Joel says more housing will be necessary as Cowley transitions beyond a bedroom community supplying workers for a limestone mining company in Montana; a lime kiln operation in Frannie, Wyoming; the Georgia Pacific gypsum plant in Lovell, Wyoming, and nearby bentonite plants among others.

The Peterson brothers are similar to many other Cowley business owners who operate beyond town limits out of necessity. Ray and Joel inherited their parents’ office supply store and expanded it to include Office Shops in Riverton, Casper, Green River, Sheridan and Cheyenne.

S&L Industrial is based in Cowley but sells traffic control equipment such as road construction barrels and guardrails regionally.

A couple of construction companies operate out of Cowley but do most of their business elsewhere.

“They grew up there. It’s generational,” Bruscino says. “You don’t rely on the local population for income. That’s the key to growing business in Cowley, Wyoming. Then as the town grows, it supports a grocery store, a nail salon, a retail store. It just grows.”

Some townsfolk worry about Cowley growing too large, too fast.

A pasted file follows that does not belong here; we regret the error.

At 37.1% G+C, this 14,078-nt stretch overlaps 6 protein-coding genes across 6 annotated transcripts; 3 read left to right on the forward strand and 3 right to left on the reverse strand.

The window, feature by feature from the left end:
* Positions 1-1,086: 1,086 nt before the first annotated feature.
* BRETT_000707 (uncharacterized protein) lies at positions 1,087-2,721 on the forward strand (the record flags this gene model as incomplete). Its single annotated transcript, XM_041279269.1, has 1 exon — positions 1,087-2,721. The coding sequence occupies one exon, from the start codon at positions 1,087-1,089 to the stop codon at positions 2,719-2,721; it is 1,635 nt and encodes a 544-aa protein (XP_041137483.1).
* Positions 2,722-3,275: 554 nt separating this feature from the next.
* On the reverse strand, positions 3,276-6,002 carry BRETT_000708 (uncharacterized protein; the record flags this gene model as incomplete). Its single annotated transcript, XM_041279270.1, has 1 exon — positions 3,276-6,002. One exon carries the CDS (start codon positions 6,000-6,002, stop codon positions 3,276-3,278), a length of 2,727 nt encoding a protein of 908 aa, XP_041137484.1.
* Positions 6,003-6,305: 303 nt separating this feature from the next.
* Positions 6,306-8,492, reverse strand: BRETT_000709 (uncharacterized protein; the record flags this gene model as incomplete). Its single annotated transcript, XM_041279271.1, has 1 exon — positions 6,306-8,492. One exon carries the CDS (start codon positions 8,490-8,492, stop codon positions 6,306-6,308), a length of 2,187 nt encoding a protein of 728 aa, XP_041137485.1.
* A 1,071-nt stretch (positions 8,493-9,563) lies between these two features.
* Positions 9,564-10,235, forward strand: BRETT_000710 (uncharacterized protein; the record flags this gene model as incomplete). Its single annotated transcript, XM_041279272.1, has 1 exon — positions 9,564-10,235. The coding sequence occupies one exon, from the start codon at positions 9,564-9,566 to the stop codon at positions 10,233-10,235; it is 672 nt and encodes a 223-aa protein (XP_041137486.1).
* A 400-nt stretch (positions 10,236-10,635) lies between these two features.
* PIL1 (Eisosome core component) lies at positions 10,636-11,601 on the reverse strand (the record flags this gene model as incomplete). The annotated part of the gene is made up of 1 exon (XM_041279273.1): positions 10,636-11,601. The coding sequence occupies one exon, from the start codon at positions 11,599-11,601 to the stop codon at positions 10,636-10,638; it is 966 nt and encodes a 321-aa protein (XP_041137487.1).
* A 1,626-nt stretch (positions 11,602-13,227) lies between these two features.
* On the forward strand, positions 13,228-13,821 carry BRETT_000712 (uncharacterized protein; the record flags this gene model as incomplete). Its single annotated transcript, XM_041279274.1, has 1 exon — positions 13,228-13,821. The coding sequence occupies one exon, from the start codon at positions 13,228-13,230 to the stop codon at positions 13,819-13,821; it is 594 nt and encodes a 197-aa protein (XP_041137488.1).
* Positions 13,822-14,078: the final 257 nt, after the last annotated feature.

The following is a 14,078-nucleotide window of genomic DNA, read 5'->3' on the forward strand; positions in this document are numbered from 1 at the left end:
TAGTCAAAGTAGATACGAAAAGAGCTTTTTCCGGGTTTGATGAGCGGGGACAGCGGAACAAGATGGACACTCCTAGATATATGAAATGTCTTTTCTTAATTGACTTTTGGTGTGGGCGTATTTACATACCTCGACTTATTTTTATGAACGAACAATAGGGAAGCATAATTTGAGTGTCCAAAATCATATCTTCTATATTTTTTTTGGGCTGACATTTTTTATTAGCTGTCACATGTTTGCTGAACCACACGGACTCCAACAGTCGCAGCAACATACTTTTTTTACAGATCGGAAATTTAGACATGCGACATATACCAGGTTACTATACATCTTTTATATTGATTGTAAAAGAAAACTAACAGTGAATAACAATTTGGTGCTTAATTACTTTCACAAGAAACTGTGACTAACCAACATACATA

Joel isn’t concerned. He expects Cowley’s population to surpass 1,000 in the next five or six years and cap out at about 1,500 within 25 years. Those are perfect numbers to the town’s community development leaders.

“It’s interesting. We have found that the threshold for businesses to come into a community is 1,000,” Joel says. “We have 1,000, we’ll have a bank, we’ll have a grocery store. When those things start to happen, it’s a major change.

“We’re on the cusp.”

                                                                                                                                          


IF YOU GO …

What: Cowley Community Celebration.

When: July 24-25.

Directions: Cowley is located along U.S. Highway 310 in north-central Wyoming, near the Montana border. It is 23 miles northeast of Powell and 38 miles northwest of Greybull.

Info: Call Cowley Town Clerk Lisa Woodis at 307-548-7700.

EVENT SCHEDULE

Friday, July 24

Upon Request: Tour of log gym and administration building, available all day.

5 p.m.: Wyoming American Legion Baseball Class A State Tournament championship game. (Third-place game starts at 1 p.m.)

6 p.m.: Ice cream social.

Dusk: Fireworks display.

Saturday, July 25

10 a.m.: Parade.

11 a.m.: Pioneer program.

Noon: Lunch in the park.

1 p.m.: Ribbon-cutting ceremony for Cowley Splash Park.

2 p.m.: Cowley Rodeo.


About the Wyoming Business Council. Our mission is to increase Wyoming’s prosperity. We envision a Wyoming where industries are strong, diverse and expanding. Small business is a big deal. Communities have the highest quality of life. Wyoming is the technology center of the High Plains. Wyoming knows no boundaries. Please go to www.wyomingbusiness.org for more information.

Media Contact: Ron Gullberg | Wyoming Business Council | 307-777-2833 | ron.gullberg@wyo.gov | Facebook | Twitter